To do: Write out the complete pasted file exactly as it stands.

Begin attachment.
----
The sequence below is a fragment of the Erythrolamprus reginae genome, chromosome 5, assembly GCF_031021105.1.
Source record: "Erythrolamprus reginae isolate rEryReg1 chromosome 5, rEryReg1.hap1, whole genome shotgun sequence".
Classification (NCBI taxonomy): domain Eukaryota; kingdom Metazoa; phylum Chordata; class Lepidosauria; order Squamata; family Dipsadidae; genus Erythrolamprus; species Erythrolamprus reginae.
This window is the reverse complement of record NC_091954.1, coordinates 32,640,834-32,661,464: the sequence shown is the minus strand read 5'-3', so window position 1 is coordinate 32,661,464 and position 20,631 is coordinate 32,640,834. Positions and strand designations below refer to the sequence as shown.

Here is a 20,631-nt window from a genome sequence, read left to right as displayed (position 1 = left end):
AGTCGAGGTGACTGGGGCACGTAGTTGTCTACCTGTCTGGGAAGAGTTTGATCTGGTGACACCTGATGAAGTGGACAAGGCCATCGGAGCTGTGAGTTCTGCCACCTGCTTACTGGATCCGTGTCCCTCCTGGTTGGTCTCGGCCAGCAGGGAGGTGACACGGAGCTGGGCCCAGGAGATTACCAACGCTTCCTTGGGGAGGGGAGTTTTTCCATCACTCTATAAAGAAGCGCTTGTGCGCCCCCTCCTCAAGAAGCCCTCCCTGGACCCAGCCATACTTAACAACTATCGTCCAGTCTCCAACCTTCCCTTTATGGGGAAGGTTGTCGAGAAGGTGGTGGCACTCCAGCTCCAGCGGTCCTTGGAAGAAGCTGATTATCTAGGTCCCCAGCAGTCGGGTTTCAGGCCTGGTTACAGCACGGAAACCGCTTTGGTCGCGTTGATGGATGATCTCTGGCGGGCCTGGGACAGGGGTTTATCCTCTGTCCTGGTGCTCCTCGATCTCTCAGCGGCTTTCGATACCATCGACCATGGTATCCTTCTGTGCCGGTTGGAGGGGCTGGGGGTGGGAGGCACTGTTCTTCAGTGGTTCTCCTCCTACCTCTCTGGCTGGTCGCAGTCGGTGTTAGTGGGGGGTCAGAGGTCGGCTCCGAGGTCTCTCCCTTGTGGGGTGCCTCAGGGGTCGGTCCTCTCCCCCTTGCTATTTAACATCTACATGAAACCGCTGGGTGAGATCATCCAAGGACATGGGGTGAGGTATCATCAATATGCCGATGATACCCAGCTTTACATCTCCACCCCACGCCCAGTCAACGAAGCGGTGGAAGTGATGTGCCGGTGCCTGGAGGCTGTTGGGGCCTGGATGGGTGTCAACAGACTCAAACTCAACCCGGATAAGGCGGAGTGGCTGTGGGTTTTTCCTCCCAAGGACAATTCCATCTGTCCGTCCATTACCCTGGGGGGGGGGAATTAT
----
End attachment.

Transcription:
The sequence below is a fragment of the Erythrolamprus reginae genome, chromosome 5, assembly GCF_031021105.1.
Source record: "Erythrolamprus reginae isolate rEryReg1 chromosome 5, rEryReg1.hap1, whole genome shotgun sequence".
Classification (NCBI taxonomy): domain Eukaryota; kingdom Metazoa; phylum Chordata; class Lepidosauria; order Squamata; family Dipsadidae; genus Erythrolamprus; species Erythrolamprus reginae.
This window is the reverse complement of record NC_091954.1, coordinates 32,640,834-32,661,464: the sequence shown is the minus strand read 5'-3', so window position 1 is coordinate 32,661,464 and position 20,631 is coordinate 32,640,834. Positions and strand designations below refer to the sequence as shown.

Here is a 20,631-nt window from a genome sequence, read left to right as displayed (position 1 = left end):
AGTCGAGGTGACTGGGGCACGTAGTTGTCTACCTGTCTGGGAAGAGTTTGATCTGGTGACACCTGATGAAGTGGACAAGGCCATCGGAGCTGTGAGTTCTGCCACCTGCTTACTGGATCCGTGTCCCTCCTGGTTGGTCTCGGCCAGCAGGGAGGTGACACGGAGCTGGGCCCAGGAGATTACCAACGCTTCCTTGGGGAGGGGAGTTTTTCCATCACTCTATAAAGAAGCGCTTGTGCGCCCCCTCCTCAAGAAGCCCTCCCTGGACCCAGCCATACTTAACAACTATCGTCCAGTCTCCAACCTTCCCTTTATGGGGAAGGTTGTCGAGAAGGTGGTGGCACTCCAGCTCCAGCGGTCCTTGGAAGAAGCTGATTATCTAGGTCCCCAGCAGTCGGGTTTCAGGCCTGGTTACAGCACGGAAACCGCTTTGGTCGCGTTGATGGATGATCTCTGGCGGGCCTGGGACAGGGGTTTATCCTCTGTCCTGGTGCTCCTCGATCTCTCAGCGGCTTTCGATACCATCGACCATGGTATCCTTCTGTGCCGGTTGGAGGGGCTGGGGGTGGGAGGCACTGTTCTTCAGTGGTTCTCCTCCTACCTCTCTGGCTGGTCGCAGTCGGTGTTAGTGGGGGGTCAGAGGTCGGCTCCGAGGTCTCTCCCTTGTGGGGTGCCTCAGGGGTCGGTCCTCTCCCCCTTGCTATTTAACATCTACATGAAACCGCTGGGTGAGATCATCCAAGGACATGGGGTGAGGTATCATCAATATGCCGATGATACCCAGCTTTACATCTCCACCCCACGCCCAGTCAACGAAGCGGTGGAAGTGATGTGCCGGTGCCTGGAGGCTGTTGGGGCCTGGATGGGTGTCAACAGACTCAAACTCAACCCGGATAAGGCGGAGTGGCTGTGGGTTTTTCCTCCCAAGGACAATTCCATCTGTCCGTCCATTACCCTGGGGGGGGGGAATTAT